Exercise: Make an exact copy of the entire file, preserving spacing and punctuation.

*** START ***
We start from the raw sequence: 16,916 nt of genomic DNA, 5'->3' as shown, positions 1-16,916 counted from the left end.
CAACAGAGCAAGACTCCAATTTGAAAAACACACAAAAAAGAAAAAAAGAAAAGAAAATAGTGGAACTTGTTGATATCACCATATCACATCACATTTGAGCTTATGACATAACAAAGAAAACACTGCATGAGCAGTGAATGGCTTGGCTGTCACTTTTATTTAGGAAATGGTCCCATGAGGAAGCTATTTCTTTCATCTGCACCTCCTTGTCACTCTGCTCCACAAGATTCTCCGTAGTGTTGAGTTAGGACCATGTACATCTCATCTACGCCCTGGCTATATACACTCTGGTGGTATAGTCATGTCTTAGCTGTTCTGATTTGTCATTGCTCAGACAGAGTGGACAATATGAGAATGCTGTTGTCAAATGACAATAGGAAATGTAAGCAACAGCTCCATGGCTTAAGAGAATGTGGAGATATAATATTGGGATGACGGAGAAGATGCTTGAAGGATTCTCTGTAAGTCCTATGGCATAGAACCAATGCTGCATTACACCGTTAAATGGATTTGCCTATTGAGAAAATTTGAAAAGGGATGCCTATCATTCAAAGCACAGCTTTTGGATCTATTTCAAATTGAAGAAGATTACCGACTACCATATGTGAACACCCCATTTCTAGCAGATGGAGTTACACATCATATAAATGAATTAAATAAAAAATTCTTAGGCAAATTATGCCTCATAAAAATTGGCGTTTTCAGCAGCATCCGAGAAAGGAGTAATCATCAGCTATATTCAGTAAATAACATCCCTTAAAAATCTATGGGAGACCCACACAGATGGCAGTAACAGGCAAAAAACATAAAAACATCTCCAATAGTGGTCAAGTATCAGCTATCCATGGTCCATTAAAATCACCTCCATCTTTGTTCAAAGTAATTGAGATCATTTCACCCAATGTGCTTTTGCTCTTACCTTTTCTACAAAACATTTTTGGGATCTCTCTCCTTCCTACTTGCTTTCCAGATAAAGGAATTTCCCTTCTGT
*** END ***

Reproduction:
We start from the raw sequence: 16,916 nt of genomic DNA, 5'->3' as shown, positions 1-16,916 counted from the left end.
CAACAGAGCAAGACTCCAATTTGAAAAACACACAAAAAAGAAAAAAAGAAAAGAAAATAGTGGAACTTGTTGATATCACCATATCACATCACATTTGAGCTTATGACATAACAAAGAAAACACTGCATGAGCAGTGAATGGCTTGGCTGTCACTTTTATTTAGGAAATGGTCCCATGAGGAAGCTATTTCTTTCATCTGCACCTCCTTGTCACTCTGCTCCACAAGATTCTCCGTAGTGTTGAGTTAGGACCATGTACATCTCATCTACGCCCTGGCTATATACACTCTGGTGGTATAGTCATGTCTTAGCTGTTCTGATTTGTCATTGCTCAGACAGAGTGGACAATATGAGAATGCTGTTGTCAAATGACAATAGGAAATGTAAGCAACAGCTCCATGGCTTAAGAGAATGTGGAGATATAATATTGGGATGACGGAGAAGATGCTTGAAGGATTCTCTGTAAGTCCTATGGCATAGAACCAATGCTGCATTACACCGTTAAATGGATTTGCCTATTGAGAAAATTTGAAAAGGGATGCCTATCATTCAAAGCACAGCTTTTGGATCTATTTCAAATTGAAGAAGATTACCGACTACCATATGTGAACACCCCATTTCTAGCAGATGGAGTTACACATCATATAAATGAATTAAATAAAAAATTCTTAGGCAAATTATGCCTCATAAAAATTGGCGTTTTCAGCAGCATCCGAGAAAGGAGTAATCATCAGCTATATTCAGTAAATAACATCCCTTAAAAATCTATGGGAGACCCACACAGATGGCAGTAACAGGCAAAAAACATAAAAACATCTCCAATAGTGGTCAAGTATCAGCTATCCATGGTCCATTAAAATCACCTCCATCTTTGTTCAAAGTAATTGAGATCATTTCACCCAATGTGCTTTTGCTCTTACCTTTTCTACAAAACATTTTTGGGATCTCTCTCCTTCCTACTTGCTTTCCAGATAAAGGAATTTCCCTTCTGT